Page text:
• The website of the American Psychological Association (APA) in its section Brain Science and Cognitive Psychology, says: “Brain science and cognitive psychology is one of the most versatile psychological specialty areas today — and one of the most in demand. All professions have a compelling interest in how the brain works. Educators, curriculum designers, engineers, scientists, judges, public health and safety officials, architects and graphic designers all want to know more about how the brain processes information.”
    • The European Union financed with 1 billion euros The Human Brain Project (HBP), a project to imitate with supercomputers the human brain, with which it intends to control robots and also do medical tests (Banks, 2013).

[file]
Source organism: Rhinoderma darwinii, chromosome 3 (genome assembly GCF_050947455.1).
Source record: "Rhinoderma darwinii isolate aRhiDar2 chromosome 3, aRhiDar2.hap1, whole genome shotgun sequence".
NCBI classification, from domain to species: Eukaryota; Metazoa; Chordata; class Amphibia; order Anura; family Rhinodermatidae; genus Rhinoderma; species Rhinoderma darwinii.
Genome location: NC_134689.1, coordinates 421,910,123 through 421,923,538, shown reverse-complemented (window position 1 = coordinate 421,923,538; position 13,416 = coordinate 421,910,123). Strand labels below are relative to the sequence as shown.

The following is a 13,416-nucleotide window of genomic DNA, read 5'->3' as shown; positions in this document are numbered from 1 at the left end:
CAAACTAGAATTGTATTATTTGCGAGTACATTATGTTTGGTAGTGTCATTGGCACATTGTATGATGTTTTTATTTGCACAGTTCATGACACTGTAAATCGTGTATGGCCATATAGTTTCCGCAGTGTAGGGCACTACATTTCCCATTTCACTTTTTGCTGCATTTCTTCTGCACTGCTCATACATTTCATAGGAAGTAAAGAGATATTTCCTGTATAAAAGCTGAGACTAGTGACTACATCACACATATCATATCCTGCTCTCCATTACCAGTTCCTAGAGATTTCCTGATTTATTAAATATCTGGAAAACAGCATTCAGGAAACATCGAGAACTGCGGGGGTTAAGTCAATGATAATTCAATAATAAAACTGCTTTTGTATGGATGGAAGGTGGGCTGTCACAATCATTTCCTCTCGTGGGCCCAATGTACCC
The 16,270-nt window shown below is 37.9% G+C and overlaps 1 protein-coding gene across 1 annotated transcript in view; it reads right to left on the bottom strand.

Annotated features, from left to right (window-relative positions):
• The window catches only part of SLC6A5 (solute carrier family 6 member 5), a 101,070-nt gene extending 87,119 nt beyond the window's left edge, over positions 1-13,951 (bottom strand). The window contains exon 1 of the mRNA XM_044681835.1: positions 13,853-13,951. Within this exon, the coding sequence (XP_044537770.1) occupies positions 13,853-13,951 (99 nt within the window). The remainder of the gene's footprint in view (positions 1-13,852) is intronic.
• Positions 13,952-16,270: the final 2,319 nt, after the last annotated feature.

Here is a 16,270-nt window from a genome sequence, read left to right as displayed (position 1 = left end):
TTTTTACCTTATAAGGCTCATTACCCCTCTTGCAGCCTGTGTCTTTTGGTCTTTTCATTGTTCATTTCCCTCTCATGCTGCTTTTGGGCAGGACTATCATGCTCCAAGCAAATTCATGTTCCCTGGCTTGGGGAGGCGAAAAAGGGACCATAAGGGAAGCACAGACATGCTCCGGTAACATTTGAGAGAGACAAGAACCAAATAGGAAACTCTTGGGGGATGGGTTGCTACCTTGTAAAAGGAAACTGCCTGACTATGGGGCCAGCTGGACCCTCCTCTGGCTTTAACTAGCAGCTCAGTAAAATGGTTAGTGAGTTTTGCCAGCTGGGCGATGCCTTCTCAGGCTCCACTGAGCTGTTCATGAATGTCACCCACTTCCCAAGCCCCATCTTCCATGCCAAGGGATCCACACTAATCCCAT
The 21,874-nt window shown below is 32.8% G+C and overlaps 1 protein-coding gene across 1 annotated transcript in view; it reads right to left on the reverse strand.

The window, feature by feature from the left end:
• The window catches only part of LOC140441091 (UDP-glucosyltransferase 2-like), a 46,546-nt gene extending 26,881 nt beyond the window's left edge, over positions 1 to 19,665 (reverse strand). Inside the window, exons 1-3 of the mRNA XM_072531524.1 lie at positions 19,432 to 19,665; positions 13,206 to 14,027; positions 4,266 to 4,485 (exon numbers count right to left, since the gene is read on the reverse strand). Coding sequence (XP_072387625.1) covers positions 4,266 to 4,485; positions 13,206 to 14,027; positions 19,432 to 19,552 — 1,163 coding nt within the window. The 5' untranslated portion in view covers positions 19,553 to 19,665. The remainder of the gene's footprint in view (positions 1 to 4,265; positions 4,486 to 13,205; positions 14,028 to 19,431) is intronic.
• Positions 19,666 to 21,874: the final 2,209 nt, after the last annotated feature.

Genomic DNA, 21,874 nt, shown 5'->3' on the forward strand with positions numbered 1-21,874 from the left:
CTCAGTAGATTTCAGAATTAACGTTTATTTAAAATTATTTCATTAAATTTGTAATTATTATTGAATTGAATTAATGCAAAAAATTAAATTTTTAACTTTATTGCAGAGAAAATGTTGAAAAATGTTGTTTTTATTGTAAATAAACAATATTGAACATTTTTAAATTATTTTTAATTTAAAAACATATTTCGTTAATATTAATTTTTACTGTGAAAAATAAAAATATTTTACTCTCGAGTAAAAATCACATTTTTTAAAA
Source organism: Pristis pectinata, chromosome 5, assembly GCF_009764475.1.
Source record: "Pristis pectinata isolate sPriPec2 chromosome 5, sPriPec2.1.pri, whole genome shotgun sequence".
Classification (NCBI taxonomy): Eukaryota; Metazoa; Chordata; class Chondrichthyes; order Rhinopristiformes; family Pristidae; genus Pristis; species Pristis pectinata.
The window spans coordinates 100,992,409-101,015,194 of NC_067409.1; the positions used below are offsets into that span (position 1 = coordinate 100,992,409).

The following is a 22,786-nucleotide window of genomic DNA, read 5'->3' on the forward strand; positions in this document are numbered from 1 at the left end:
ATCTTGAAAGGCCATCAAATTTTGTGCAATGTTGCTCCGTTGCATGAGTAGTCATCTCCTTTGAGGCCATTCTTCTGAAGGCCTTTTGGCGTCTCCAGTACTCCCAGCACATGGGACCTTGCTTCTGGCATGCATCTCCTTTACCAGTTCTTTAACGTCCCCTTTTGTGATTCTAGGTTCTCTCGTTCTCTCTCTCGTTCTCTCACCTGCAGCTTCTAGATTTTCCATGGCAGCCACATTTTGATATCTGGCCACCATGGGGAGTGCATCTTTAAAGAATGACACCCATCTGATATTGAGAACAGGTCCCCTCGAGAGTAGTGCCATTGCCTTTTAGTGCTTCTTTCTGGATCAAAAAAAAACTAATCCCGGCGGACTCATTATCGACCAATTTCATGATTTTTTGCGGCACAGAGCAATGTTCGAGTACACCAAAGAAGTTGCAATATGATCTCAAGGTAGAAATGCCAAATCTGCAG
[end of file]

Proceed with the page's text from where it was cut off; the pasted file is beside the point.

• The website of Harvard University in its section News & Events, announces an investment of $ 28 million for the project New ‘moonshot’ effort to understand the brain brings artificial intelligence closer to reality, which seeks, through latest generation laser microscopes specially built for the project, record rat brain activity as they learn and then make extra-fine cuts of their brain to be photographed under the world’s first multi-beam scanning electron microscope, the leader of the project and member of the Center for Brain Science at Harvard University, Dr. David Cox, says: “The scientific value of recording the activity of so many neurons and mapping their connections alone is enormous, but that is only the first half of the project. As we figure out the fundamental principles governing how the brain learns, it’s not hard to imagine that we’ll eventually be able to design computer systems that can match, or even outperform, humans.” (Burrows,2016).